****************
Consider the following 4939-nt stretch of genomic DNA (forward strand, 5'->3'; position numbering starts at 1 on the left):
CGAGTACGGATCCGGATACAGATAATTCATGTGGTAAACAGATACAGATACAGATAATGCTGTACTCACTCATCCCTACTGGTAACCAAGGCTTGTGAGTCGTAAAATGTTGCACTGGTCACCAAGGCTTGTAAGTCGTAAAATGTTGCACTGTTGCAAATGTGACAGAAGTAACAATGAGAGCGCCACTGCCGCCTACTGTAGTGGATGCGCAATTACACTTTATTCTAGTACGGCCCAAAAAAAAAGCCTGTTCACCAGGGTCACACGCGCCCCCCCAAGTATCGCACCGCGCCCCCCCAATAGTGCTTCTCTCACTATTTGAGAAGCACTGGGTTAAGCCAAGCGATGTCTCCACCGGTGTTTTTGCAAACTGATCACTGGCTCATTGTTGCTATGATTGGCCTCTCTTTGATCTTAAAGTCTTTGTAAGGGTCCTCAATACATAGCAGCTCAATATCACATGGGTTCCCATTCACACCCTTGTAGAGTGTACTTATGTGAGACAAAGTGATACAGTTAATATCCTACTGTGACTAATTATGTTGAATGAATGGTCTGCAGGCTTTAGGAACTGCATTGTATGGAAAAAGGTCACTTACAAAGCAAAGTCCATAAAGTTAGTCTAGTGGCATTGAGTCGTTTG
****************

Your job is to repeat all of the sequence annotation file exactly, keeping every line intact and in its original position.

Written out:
Consider the following 4939-nt stretch of genomic DNA (forward strand, 5'->3'; position numbering starts at 1 on the left):
CGAGTACGGATCCGGATACAGATAATTCATGTGGTAAACAGATACAGATACAGATAATGCTGTACTCACTCATCCCTACTGGTAACCAAGGCTTGTGAGTCGTAAAATGTTGCACTGGTCACCAAGGCTTGTAAGTCGTAAAATGTTGCACTGTTGCAAATGTGACAGAAGTAACAATGAGAGCGCCACTGCCGCCTACTGTAGTGGATGCGCAATTACACTTTATTCTAGTACGGCCCAAAAAAAAAGCCTGTTCACCAGGGTCACACGCGCCCCCCCAAGTATCGCACCGCGCCCCCCCAATAGTGCTTCTCTCACTATTTGAGAAGCACTGGGTTAAGCCAAGCGATGTCTCCACCGGTGTTTTTGCAAACTGATCACTGGCTCATTGTTGCTATGATTGGCCTCTCTTTGATCTTAAAGTCTTTGTAAGGGTCCTCAATACATAGCAGCTCAATATCACATGGGTTCCCATTCACACCCTTGTAGAGTGTACTTATGTGAGACAAAGTGATACAGTTAATATCCTACTGTGACTAATTATGTTGAATGAATGGTCTGCAGGCTTTAGGAACTGCATTGTATGGAAAAAGGTCACTTACAAAGCAAAGTCCATAAAGTTAGTCTAGTGGCATTGAGTCGTTTG